No, this isn't a piece on the natural qualities of Suffolk people!

This week, Suffolk County Council appointed a new Chief Executive, a lady called Deborah Cadman. I have never met her but have heard very good things about her and am sure she is highly capable. So what I am about to say now is not in any way about her personally (in the unlikely event that you'e reading this, Deborah).

What I found slightly depressing about the recruitment of Suffolk's new CEO was the narrow gene-pool from which the short list (and no-doubt the unpublished long-list) was drawn. Chief Exec of a District Council. An interim CEO. Head of a regional quango. Etc etc. What we had were a bunch of senior local government people all going for one of the few plum local government jobs currently around (most people are, strangely enough, sitting tight).

So what's wrong with that? Don't we need someone who understands how local authorities work, can deal with politicians etc? Well, yes, I guess so. But, far more than that we need people who can really manage change. When I say 'manage change' I don't mean the usual bullshit about 'doing things differently' that you hear at every bleedin' conference you go to these days. I am referring to people who have a proven track-record in adapting organisations from one set of external circumstanes to another.

Why so? Well, I don't probably need to say too much here but we are looking at flatlining economy and a public sector funded through debt. It has to have money taken out of it in ways that minimise social damage. Paradoxically public bodies need to invest in order to do this.

Of course this requires political leadership and few politicians, when push to it, are either fully cogniscent of the challenge or, if they are, much inclined to do anything. Therefore we need executives working alongside them that can help to move the terms of trade and give politicians the templates they need to take to the public come election time.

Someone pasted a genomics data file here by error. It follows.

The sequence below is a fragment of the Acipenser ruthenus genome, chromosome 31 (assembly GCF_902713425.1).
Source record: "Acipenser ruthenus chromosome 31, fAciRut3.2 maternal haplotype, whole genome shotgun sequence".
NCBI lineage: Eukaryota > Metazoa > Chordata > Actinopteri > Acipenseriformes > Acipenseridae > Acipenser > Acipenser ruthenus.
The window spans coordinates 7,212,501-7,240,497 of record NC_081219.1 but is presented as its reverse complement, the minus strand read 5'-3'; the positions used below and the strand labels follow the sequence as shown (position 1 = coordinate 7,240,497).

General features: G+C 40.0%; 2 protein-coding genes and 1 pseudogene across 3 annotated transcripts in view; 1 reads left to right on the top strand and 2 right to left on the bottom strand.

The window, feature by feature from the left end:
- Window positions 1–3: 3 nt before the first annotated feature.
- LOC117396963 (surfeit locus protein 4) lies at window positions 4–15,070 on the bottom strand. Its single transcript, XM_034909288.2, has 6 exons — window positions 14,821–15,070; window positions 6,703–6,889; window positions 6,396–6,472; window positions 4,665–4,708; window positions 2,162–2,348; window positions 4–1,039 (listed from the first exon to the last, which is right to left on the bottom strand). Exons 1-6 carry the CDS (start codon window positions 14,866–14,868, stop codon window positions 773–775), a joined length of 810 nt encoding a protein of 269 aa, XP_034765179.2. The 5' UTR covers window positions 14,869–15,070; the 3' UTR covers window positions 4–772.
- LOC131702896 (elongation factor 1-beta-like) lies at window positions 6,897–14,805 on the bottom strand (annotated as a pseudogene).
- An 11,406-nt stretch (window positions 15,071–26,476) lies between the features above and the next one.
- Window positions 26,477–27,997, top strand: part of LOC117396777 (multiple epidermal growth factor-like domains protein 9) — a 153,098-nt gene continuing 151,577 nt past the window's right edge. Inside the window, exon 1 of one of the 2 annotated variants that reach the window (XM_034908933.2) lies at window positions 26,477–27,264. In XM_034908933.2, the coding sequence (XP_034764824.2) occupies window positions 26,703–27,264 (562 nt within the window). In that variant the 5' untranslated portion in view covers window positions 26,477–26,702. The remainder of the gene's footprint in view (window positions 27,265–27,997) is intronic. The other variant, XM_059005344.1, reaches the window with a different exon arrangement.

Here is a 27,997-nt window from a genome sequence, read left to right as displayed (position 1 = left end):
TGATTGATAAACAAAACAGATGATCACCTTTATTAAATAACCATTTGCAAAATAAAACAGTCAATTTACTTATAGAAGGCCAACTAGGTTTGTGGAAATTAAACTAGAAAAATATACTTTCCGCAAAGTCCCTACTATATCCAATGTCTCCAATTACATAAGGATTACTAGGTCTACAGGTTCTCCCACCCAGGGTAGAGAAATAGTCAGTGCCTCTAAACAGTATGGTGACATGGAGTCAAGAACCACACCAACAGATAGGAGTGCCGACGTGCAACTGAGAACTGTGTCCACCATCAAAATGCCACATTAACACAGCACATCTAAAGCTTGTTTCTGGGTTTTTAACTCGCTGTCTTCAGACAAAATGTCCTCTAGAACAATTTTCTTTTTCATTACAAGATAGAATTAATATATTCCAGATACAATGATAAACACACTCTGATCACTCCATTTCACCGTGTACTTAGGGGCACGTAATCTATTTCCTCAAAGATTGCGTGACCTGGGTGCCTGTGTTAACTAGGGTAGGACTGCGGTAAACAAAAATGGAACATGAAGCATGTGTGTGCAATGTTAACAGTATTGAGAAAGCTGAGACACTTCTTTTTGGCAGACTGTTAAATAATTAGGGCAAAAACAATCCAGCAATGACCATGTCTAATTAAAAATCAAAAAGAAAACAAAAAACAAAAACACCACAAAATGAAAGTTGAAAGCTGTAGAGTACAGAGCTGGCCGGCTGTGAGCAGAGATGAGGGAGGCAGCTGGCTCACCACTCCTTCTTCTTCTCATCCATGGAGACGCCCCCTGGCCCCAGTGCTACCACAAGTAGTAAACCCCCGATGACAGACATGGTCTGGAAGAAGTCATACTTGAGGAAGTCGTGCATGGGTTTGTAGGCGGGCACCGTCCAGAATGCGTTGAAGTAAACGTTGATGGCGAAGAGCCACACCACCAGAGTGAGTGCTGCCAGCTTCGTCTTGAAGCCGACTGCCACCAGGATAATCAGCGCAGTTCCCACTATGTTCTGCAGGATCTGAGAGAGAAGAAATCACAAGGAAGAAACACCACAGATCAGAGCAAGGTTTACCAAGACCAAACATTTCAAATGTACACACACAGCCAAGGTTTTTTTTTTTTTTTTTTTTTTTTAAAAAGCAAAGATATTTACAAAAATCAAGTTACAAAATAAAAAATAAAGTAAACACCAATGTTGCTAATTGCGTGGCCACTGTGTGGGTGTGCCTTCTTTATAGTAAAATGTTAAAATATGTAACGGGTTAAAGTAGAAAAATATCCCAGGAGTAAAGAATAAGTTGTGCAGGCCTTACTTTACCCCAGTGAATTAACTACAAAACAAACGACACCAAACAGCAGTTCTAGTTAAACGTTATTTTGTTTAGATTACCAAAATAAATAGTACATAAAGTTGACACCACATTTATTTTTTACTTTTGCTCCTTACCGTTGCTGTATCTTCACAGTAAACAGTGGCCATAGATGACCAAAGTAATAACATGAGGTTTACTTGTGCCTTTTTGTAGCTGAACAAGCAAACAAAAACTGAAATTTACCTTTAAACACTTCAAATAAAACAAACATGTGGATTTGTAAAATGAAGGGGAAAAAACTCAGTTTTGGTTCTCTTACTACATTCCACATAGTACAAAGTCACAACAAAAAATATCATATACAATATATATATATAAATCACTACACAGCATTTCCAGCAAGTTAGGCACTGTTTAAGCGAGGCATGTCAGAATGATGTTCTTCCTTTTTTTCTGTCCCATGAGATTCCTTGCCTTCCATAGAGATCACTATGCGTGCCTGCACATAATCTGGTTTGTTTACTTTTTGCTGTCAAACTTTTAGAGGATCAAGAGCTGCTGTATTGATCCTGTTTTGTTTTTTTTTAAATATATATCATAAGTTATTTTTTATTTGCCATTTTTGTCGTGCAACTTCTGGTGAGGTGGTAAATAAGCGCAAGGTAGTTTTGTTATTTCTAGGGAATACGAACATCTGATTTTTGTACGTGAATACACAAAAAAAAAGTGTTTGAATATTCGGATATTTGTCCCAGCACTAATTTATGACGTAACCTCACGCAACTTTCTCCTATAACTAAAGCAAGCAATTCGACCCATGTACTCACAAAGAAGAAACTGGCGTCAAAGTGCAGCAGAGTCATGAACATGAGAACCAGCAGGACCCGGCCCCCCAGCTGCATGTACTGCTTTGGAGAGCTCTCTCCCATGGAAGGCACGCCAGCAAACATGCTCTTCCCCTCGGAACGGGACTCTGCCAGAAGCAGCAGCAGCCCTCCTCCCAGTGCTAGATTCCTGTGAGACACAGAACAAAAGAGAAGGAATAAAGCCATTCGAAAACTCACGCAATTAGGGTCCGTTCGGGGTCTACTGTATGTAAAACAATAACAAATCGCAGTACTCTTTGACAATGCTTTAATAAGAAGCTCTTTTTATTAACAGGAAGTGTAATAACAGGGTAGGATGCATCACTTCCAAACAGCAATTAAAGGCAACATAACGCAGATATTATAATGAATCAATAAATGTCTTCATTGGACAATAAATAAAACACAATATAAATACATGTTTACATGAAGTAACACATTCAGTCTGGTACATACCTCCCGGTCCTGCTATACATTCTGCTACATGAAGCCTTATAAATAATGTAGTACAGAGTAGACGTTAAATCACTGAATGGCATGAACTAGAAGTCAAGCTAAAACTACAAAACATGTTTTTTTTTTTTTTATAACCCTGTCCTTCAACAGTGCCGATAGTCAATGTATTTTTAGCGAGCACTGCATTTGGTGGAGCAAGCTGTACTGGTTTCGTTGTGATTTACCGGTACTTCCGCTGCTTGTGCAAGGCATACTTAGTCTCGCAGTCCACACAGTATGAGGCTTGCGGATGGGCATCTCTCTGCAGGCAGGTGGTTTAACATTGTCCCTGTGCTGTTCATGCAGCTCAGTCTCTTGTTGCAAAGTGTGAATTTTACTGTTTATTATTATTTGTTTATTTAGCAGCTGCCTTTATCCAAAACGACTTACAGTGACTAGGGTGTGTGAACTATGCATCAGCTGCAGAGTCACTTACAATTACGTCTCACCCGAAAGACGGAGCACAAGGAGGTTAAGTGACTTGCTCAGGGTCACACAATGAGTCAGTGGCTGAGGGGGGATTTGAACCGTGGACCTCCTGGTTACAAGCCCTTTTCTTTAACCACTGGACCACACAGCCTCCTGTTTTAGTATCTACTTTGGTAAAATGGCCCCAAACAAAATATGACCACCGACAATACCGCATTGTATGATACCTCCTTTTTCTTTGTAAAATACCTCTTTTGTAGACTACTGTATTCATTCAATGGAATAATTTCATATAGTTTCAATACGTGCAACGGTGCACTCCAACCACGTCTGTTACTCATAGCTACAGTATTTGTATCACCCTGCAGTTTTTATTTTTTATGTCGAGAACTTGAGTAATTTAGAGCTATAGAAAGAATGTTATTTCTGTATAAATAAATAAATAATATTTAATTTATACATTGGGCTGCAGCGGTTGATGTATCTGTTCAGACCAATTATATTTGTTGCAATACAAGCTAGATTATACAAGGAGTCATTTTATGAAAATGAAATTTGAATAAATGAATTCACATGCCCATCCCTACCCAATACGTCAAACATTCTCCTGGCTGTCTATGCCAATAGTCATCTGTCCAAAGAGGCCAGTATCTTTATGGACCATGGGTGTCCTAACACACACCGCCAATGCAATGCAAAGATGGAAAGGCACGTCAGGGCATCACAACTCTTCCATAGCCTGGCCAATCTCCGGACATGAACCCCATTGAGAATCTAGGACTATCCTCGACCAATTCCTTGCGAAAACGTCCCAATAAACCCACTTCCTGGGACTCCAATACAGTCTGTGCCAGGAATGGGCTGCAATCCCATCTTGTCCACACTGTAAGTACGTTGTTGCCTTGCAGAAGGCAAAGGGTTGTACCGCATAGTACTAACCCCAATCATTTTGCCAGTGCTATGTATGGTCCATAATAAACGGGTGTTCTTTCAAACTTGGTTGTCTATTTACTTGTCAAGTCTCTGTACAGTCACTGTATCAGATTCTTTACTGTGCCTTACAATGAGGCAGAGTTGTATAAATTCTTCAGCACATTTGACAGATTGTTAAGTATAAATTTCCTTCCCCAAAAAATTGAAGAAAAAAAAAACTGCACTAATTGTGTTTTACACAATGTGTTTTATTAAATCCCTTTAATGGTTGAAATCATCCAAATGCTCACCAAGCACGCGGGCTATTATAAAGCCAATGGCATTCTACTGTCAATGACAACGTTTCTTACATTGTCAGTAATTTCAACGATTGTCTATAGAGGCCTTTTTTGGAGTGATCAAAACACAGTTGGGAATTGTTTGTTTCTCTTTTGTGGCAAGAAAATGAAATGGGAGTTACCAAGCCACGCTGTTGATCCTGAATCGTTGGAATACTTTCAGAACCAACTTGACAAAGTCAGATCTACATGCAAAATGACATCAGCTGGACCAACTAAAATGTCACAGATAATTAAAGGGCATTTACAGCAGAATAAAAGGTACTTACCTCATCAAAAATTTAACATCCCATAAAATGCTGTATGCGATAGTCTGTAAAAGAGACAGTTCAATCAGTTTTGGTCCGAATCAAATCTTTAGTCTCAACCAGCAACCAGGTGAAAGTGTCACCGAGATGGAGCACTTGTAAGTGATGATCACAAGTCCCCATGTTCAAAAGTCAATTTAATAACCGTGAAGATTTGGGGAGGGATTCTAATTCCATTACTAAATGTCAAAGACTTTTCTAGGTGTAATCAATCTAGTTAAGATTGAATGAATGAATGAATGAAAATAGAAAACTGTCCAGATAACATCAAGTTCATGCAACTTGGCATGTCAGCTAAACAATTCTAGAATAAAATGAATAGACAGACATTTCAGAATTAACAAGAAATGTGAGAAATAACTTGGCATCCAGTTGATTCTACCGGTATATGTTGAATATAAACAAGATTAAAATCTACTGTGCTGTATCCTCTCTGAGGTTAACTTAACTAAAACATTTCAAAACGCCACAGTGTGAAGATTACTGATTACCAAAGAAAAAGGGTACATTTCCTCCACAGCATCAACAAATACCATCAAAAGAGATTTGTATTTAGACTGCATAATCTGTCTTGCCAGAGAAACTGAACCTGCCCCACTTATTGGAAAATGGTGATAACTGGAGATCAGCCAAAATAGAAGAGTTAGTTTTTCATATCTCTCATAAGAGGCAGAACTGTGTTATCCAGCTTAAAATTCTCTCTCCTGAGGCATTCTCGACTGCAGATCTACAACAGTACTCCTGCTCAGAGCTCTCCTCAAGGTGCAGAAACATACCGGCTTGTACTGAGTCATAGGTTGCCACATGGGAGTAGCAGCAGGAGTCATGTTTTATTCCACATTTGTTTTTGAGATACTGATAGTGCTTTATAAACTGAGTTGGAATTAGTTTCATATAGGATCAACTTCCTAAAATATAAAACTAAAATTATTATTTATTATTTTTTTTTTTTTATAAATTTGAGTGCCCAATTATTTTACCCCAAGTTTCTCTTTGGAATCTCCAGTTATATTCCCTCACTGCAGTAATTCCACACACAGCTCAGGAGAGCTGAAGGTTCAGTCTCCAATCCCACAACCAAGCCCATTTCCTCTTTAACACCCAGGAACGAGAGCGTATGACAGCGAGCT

Now in Suffolk, we had one such executive in Andrea Hill. She had precisely the right ideas but lacked the other side of the change-management skill-set - namely the people and implementation skills to give proper momentum to necessary change. This, coupled with a misogynistic media witch-hunt did for her.

So this time, we have gone for what we know. A solid local government line up, nobody too flash and a solid track-record in the era just gone. What was missing, in my book was anyone with a massive track-record in the kind of change we're about to go into.

Of course, this would have meant going beyond the public sector. We would have been looking at people who had transformed companies or led turnarounds. For that's where we are now in the public sector - in need of turnaround. Most of the people leading local government today have not done this - they are incrementalists, most of whom only have experience of managing noughties-era growth.

I wish Deborah Cadman the very best in her job. As I said, she comes with an excellent reputation and I have no doubt she was the right choice from the shortlist. I am only sorry that we couldn't have made this choice from a wider range of people, including from other sectors which have undergone role-reinvention.

Tuesday, October 18, 2011

My piece for Guardian Public Leaders Network 17.10.11

Many noble words have been spoken in the last couple of years about the future role of public sector mutuals and social enterprises as alternative delivery vehicles for public services. So far we've seen some interesting pathfinders and the rather anodyne open public services white paper which, on its own, will probably not be sufficient to turn a trickle of new ventures into a torrent.

We have also seen consistent references by Francis Maude to the idea of partnerships between emerging spin-outs and the private or third sectors. This is an interesting concept but what might it mean in practice?

Most spin-outs have been standalone entities, often set up using government grants and loans to get them going. Now that state funding is no longer there to the same extent, it will become increasingly necessary to look elsewhere for cash and expertise.